So, I have to admit that while I enjoy all things holiday, I know nothing of the holiday called Kwanzaa. I find authenticity in being well-rounded, so I wanted to find out more, skim the surface to uncover who celebrates Kwanzaa, the traditions included and what the holiday means to those who celebrate.
Kwanzaa was created by Ron Karenga and first celebrated December 26, 1966 – January 1, 1967. Since the first celebration, the holiday has taken place over those same 7 days each year. Festivities include the lighting of a kinara and ending with a feast and gift giving. A kinara, a Swahili word for candle holder, holds seven candles and represents the roots that African Americans have in continental Africa. There are three red on the left representing the African blood shed, three green on the right representing the land of Africa, and a single black candle in the center symbolizing the African race.
Kwanzaa, derived from the Swahili phase “matunda ya kwanza” meaning first fruit of the harvest, was created as the first specifically African American holiday, as a way for African Americans to celebrate their roots and as a way to reconnect with the African culture and history. Over the course of seven days, seven principles are honored and celebrated. These principles include:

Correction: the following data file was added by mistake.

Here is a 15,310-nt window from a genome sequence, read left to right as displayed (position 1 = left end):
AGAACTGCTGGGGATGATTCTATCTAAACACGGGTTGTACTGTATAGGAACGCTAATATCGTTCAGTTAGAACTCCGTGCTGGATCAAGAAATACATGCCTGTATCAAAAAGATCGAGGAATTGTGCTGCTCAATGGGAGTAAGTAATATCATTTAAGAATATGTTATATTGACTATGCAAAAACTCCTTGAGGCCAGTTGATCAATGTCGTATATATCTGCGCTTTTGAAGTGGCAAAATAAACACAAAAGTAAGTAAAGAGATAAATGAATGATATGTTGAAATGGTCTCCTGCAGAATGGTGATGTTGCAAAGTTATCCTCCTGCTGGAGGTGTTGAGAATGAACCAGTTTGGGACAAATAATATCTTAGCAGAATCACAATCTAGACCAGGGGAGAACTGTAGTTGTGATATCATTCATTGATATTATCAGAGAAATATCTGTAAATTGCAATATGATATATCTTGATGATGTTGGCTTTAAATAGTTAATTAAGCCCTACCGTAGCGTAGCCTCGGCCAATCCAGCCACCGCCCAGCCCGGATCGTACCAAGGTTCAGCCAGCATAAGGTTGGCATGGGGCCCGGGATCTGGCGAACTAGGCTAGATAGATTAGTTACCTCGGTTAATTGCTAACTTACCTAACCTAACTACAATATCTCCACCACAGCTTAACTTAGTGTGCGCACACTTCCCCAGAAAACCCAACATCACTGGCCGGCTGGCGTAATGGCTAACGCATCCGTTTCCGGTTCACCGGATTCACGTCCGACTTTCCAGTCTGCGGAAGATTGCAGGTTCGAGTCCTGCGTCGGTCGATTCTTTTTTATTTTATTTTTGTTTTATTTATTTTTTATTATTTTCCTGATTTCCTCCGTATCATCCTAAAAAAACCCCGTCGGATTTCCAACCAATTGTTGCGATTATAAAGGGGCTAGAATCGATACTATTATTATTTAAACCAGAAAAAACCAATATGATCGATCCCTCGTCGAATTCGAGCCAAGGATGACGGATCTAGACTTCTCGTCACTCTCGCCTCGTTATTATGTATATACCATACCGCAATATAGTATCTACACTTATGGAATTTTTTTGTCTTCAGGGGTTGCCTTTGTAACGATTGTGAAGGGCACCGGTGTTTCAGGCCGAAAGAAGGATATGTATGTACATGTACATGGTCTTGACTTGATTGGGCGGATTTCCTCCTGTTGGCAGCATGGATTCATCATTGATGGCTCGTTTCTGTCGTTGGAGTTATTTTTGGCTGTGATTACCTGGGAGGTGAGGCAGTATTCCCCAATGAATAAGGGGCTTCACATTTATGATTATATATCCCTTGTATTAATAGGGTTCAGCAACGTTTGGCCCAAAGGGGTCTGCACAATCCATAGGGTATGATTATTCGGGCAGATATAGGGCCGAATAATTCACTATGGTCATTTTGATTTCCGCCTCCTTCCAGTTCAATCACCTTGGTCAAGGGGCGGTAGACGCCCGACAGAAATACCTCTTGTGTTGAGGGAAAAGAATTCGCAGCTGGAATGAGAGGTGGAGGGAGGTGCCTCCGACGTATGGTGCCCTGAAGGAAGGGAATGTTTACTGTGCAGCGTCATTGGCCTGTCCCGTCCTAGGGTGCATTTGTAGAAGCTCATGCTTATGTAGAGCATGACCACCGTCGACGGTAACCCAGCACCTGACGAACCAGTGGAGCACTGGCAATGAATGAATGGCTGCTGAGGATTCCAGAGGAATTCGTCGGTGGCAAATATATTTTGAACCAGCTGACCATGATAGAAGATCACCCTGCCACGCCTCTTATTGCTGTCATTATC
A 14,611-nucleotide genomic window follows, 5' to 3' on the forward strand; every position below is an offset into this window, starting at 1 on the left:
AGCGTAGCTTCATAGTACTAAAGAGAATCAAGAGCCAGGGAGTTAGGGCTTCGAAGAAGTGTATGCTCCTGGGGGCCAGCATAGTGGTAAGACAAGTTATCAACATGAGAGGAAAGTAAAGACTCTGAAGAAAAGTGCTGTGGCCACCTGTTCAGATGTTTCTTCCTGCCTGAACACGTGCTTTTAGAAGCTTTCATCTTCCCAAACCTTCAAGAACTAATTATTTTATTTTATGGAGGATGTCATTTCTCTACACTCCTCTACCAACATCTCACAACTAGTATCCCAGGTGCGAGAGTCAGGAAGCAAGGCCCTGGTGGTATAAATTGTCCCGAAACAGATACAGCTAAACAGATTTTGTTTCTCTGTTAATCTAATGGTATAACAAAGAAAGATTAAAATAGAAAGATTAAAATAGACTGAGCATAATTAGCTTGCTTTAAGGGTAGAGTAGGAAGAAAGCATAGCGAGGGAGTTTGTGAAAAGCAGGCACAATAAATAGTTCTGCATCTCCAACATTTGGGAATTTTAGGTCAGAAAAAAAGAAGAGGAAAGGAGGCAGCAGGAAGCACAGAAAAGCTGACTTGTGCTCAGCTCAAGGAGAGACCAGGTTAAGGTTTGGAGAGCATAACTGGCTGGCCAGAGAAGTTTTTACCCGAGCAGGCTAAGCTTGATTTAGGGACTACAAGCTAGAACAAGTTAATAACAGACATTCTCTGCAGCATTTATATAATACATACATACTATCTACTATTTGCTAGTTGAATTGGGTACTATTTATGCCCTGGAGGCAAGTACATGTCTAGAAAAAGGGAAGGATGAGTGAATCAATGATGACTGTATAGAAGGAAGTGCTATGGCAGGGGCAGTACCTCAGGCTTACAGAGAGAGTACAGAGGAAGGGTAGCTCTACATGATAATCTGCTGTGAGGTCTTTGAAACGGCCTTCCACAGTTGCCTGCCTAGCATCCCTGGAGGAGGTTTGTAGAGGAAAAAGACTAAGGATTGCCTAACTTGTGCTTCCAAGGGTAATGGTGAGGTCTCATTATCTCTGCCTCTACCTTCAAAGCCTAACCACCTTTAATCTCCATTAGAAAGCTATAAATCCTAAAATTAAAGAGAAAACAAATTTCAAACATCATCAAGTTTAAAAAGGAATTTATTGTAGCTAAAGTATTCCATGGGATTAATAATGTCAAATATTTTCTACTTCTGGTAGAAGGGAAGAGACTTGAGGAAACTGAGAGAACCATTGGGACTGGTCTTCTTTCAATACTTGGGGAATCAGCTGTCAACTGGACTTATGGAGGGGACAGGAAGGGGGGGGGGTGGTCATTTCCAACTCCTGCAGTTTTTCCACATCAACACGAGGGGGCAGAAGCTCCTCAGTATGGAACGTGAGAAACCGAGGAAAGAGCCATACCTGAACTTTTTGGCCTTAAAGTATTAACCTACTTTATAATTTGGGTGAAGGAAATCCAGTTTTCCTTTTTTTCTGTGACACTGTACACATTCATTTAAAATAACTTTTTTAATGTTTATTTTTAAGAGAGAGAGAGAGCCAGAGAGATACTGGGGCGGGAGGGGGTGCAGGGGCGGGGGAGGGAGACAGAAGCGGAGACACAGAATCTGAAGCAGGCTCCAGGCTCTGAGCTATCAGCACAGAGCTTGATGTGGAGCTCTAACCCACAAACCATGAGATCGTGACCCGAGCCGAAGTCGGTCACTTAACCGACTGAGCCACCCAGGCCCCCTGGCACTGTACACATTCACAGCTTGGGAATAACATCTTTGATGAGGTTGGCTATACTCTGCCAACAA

- Umoja (Unity): To strive for and to maintain unity in the family, community, nation, and race and represented by the black candle.
- Kujichagulia (Self-Determination): To define ourselves, name ourselves, create for ourselves, and speak for ourselves and represented by a red candle.
- Ujima (Collective Work and Responsibility): To build and maintain our community together and make our brothers’ and sisters’ problems our problems, and to solve them together and represented by a green candle.
- Ujamaa (Cooperative Economics): To build and maintain our own stores, shops, and other businesses and to profit from them together and represented by a red candle.
- Nia (Purpose): To make our collective vocation the building and developing of our community in order to restore our people to their traditional greatness and represented by a green candle.
- Kuumba (Creativity): To do always as much as we can, in the way we can, in order to leave our community more beautiful and beneficial than we inherited it and represented by a red candle.
- Imani (Faith): To believe with all our heart in our people, our parents, our teachers, our leaders, and the righteousness and victory of our struggle and represented by a green candle.
Kwanzaa was originally created as an alternative celebration, denouncing Christmas. However, as the holiday grew in popularity, individuals who celebrate Kwanzaa chose to also celebrate the Christmas holiday.